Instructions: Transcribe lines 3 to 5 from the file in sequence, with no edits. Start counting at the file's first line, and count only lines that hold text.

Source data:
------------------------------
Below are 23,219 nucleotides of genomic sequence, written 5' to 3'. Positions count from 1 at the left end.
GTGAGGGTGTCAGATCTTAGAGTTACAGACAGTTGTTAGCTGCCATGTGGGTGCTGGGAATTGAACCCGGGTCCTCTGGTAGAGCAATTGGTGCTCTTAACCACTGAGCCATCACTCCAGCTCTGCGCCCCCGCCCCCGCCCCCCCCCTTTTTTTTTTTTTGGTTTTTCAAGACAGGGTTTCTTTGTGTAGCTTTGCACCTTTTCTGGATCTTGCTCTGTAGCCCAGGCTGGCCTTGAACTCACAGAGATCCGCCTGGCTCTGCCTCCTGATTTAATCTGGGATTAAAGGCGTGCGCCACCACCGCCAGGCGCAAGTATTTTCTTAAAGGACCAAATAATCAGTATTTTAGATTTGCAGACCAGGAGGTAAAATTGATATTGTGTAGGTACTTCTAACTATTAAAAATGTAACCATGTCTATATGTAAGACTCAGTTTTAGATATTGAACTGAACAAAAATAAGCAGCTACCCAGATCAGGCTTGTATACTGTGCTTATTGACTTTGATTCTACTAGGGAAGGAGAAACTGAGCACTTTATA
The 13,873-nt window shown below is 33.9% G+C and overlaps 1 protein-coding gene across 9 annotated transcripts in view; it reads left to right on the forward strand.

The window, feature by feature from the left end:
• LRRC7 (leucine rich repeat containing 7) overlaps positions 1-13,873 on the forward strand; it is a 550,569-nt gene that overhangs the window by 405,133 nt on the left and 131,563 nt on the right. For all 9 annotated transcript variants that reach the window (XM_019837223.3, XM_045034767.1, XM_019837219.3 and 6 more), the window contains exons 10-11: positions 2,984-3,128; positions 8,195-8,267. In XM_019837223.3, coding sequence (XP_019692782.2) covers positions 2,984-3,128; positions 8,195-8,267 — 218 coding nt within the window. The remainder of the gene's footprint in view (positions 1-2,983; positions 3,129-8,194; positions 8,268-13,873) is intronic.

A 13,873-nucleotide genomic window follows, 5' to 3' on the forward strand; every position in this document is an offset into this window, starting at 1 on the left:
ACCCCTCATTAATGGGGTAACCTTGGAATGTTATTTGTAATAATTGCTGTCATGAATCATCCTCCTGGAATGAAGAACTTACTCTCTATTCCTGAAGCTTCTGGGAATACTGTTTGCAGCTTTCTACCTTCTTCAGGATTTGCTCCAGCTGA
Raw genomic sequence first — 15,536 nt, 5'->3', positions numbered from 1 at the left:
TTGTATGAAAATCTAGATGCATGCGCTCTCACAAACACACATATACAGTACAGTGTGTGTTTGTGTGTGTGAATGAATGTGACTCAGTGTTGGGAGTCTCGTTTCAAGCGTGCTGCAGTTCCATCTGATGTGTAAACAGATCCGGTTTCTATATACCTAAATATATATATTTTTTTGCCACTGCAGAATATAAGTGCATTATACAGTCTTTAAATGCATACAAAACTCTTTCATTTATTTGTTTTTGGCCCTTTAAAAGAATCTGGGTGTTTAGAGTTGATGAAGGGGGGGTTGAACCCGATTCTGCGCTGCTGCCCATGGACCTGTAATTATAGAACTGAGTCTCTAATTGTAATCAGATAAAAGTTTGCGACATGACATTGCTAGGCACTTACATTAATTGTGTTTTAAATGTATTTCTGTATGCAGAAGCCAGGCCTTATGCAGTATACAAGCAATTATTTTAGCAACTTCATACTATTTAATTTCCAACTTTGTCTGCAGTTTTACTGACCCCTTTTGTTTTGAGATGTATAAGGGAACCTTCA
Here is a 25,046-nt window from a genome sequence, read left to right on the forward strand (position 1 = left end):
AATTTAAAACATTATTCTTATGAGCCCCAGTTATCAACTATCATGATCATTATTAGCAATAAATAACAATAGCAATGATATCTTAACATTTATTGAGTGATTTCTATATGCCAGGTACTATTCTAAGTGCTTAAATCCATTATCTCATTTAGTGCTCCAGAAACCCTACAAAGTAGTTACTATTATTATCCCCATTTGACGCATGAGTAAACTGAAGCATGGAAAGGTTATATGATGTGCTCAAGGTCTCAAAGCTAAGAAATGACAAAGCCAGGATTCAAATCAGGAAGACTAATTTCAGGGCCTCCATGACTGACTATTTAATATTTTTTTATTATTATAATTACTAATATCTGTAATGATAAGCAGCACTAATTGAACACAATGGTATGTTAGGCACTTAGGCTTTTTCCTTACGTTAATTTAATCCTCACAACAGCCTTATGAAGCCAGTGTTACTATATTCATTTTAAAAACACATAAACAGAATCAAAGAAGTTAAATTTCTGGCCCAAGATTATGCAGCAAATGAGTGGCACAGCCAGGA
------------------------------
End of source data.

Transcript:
The 13,873-nt window shown below is 33.9% G+C and overlaps 1 protein-coding gene across 9 annotated transcripts in view; it reads left to right on the forward strand.

The window, feature by feature from the left end:
• LRRC7 (leucine rich repeat containing 7) overlaps positions 1-13,873 on the forward strand; it is a 550,569-nt gene that overhangs the window by 405,133 nt on the left and 131,563 nt on the right. For all 9 annotated transcript variants that reach the window (XM_019837223.3, XM_045034767.1, XM_019837219.3 and 6 more), the window contains exons 10-11: positions 2,984-3,128; positions 8,195-8,267. In XM_019837223.3, coding sequence (XP_019692782.2) covers positions 2,984-3,128; positions 8,195-8,267 — 218 coding nt within the window. The remainder of the gene's footprint in view (positions 1-2,983; positions 3,129-8,194; positions 8,268-13,873) is intronic.